June 16 2016 Tatting Newsletter
They weren't tatted!! These earrings I spotted in a small town shop long ago looked like tatting but weren't. I learned that the earrings had been sewn onto stabilizer fabric by an embroidery machine using sparkling thread and a rhinestone stud was added later to the center. Washing away the stabilizer left a product that resembled tatting.
Look closely. The photograph below shows the machine embroidered motif I purchased on the left. On the right is my hand-tatted unblocked motif.
Look at the clarity of each motif. The machine embroidered motif appears rough. The edges are jagged. Uncut fibers are all around the motif. The negative spaces are obstructed. The picots appear to be made of multiple threads. The thickness of the threads varies throughout the project. And there isn't a single double stitch! A sewing machine is designed to sew, not create knots. The motif holds its shape well. And, I do like the clever way of securing the jewel in the center. It appears the machine embroidered motif was shrunk around the jewel securing it in place.
The texture, beauty and symmetry of an item lovingly tatted by hand is truly a work of art. The motif on the right is simple, clear and beyond comparison. There are precise negative and positive spaces. Light reflects off the rounded threads. The work is tidy, airy and delicate. The strong tightly twisted threads provide a sharp, clean appearance. The thread tension creates smoothness. The three-dimensional shape of the double stitches is like eye candy. It's beautiful, just beautiful.
A comparison between the two motifs makes it clear. Although the machine embroidery pattern companies describe their designs as "mimicking", "duplicating" and "replicating" laces, I disagree. Nothing but the shape is similar.
Machine embroidered patterns come in a variety of forms. Patterns can be purchased for making continuous laces for edgings, for insertions, or for freestanding laces. In my research I found the term "Free-standing lace" descriptive of machine embroidered designs.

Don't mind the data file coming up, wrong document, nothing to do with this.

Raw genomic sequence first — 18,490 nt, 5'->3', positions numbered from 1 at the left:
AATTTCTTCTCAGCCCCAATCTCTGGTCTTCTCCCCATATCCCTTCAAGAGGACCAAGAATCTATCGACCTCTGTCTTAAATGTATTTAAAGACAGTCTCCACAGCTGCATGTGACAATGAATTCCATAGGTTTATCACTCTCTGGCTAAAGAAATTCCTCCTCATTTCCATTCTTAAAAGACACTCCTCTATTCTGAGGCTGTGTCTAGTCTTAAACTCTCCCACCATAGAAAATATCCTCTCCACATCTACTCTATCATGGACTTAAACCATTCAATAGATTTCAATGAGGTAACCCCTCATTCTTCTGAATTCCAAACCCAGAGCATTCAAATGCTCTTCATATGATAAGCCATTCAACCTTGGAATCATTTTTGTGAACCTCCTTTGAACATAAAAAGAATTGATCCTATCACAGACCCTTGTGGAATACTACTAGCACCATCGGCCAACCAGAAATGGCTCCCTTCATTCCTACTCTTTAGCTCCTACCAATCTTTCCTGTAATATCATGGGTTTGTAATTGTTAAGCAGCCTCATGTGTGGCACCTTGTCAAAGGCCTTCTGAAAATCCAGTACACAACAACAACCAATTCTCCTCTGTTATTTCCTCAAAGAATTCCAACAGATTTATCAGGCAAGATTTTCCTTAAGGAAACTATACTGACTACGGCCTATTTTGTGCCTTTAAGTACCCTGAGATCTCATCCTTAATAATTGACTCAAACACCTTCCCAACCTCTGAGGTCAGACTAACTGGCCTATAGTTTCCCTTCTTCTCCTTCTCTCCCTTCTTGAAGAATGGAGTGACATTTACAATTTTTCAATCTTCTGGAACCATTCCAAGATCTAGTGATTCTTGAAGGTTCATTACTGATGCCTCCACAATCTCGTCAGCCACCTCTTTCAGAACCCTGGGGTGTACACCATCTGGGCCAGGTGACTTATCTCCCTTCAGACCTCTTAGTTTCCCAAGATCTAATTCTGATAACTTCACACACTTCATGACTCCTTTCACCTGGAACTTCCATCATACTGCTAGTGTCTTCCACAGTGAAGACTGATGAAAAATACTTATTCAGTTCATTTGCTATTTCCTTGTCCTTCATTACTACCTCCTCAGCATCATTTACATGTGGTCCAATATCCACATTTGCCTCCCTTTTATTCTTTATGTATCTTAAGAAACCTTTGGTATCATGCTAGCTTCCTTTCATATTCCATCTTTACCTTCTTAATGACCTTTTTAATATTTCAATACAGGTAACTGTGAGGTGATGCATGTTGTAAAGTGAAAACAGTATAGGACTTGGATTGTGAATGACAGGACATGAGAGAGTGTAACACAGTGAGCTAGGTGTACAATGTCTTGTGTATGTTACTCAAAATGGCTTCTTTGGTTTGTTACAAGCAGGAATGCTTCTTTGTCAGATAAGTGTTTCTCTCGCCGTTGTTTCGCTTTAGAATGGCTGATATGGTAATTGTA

Tatting is not the only lace mimicked by embroidery machines. The machines sew heirloom designs of Irish Lace, Needle Lace, Tambour Lace, Renaissance Lace and others. Also, Crazy quilt and cross stitch designs can be machine embroidered.
In an effort to learn more about machine embroidery, I began researching online. One machine embroidery pattern company closed within days of beginning my quest. Another company appears to only accept contacts through email and hasn't responded to my email requests to learn more about their product. Therefore, I can't tell you more about their products at this time. I can only pass on what I observed from my earring motif and what is on the surface of the Internet.
My recommendation to those who spend hours creating hand tatting is to describe your item to others as being "Handmade tatting".
Machine Embroidery pictured on the left, handmade tatting on the right.
Here's the two articles from the Tatting site at BellaOnline.com.
Mlle Riego 4 Shuttle Tatting In this pattern from the Pearl Tatting Book is a chain pattern insertion which I mistook at first for an example of split ring tatting. It is not. Instead, Mlle Riego uses four tatting shuttles to tat the alternating sides in one pass.
Rainbow Bright Earrings by Renee Campbell Sweet and easy earrings for all occassions by Renee Campbell
Please visit tatting.bellaonline.com for even more great content about Tatting. To participate in free, fun online discussions, this site has a community forum all about Tatting located here -
I know the summer recess is upon us here but I sure hope that someone will write! I need feedback. Have fun passing this message along to family and friends, because we all love free knowledge!
Georgia Seitz, Tatting Editor http://tatting.bellaonline.com One of hundreds of sites at BellaOnline.com
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